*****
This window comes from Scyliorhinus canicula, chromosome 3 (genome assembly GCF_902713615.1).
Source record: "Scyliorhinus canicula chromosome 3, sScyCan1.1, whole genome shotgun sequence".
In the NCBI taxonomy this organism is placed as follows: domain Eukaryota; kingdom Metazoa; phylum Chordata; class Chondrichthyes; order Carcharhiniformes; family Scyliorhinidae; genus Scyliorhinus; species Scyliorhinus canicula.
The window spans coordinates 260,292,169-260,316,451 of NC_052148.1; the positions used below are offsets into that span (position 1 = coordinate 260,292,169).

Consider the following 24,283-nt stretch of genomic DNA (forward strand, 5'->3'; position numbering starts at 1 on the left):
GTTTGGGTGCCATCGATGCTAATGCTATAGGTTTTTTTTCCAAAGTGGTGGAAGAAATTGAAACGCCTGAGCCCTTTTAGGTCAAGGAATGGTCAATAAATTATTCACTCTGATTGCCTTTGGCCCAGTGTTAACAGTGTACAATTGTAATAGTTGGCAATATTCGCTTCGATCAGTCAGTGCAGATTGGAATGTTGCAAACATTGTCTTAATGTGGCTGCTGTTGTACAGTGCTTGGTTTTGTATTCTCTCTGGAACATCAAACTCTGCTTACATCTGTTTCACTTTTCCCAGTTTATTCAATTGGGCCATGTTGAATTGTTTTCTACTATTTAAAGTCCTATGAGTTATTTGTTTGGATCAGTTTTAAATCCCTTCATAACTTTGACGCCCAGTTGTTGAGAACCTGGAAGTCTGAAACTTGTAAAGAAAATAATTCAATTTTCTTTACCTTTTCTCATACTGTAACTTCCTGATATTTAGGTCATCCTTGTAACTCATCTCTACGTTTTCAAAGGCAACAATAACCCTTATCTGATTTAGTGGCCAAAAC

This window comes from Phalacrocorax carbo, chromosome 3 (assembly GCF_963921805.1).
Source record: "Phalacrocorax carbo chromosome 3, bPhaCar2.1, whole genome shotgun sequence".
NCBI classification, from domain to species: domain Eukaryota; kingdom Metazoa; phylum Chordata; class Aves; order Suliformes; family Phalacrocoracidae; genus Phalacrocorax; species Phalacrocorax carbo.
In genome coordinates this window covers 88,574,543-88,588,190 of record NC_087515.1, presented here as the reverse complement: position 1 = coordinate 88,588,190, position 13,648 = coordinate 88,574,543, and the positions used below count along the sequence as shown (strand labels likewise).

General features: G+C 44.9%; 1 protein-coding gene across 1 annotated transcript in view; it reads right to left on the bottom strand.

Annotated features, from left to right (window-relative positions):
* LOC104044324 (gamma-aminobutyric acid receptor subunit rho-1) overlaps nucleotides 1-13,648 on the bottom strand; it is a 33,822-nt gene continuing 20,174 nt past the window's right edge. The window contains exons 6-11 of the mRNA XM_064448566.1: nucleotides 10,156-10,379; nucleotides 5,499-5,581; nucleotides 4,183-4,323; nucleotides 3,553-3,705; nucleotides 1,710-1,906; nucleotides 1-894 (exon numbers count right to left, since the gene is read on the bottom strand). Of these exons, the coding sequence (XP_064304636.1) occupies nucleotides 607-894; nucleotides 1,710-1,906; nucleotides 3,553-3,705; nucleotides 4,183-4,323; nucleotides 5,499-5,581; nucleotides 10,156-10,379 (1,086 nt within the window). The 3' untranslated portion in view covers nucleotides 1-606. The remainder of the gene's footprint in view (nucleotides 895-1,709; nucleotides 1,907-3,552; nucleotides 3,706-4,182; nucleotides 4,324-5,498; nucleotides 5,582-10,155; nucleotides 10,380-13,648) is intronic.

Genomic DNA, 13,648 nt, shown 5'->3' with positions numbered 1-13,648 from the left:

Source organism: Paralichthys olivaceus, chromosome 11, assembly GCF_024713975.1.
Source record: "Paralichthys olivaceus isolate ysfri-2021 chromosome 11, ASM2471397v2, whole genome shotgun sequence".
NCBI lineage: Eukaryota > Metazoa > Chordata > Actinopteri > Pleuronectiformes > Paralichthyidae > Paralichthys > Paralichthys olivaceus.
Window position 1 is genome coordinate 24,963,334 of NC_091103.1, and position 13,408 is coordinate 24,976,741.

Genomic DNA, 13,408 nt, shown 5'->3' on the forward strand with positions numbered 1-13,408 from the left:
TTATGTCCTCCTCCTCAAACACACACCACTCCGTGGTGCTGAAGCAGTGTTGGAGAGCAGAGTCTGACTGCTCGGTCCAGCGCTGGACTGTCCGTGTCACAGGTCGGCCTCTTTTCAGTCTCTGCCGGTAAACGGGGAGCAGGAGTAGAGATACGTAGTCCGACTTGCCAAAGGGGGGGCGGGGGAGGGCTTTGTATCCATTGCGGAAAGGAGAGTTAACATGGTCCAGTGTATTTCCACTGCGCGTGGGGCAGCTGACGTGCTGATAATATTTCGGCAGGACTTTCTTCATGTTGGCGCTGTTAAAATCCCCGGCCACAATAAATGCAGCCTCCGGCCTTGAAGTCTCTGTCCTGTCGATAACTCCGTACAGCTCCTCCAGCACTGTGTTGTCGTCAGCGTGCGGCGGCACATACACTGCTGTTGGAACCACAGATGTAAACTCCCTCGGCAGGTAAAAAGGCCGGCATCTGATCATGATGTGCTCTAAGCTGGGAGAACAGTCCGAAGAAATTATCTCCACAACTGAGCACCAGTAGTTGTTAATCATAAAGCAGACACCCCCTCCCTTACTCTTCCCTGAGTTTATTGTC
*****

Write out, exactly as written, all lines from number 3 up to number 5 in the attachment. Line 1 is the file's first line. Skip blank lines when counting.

In the NCBI taxonomy this organism is placed as follows: domain Eukaryota; kingdom Metazoa; phylum Chordata; class Chondrichthyes; order Carcharhiniformes; family Scyliorhinidae; genus Scyliorhinus; species Scyliorhinus canicula.
The window spans coordinates 260,292,169-260,316,451 of NC_052148.1; the positions used below are offsets into that span (position 1 = coordinate 260,292,169).

Consider the following 24,283-nt stretch of genomic DNA (forward strand, 5'->3'; position numbering starts at 1 on the left):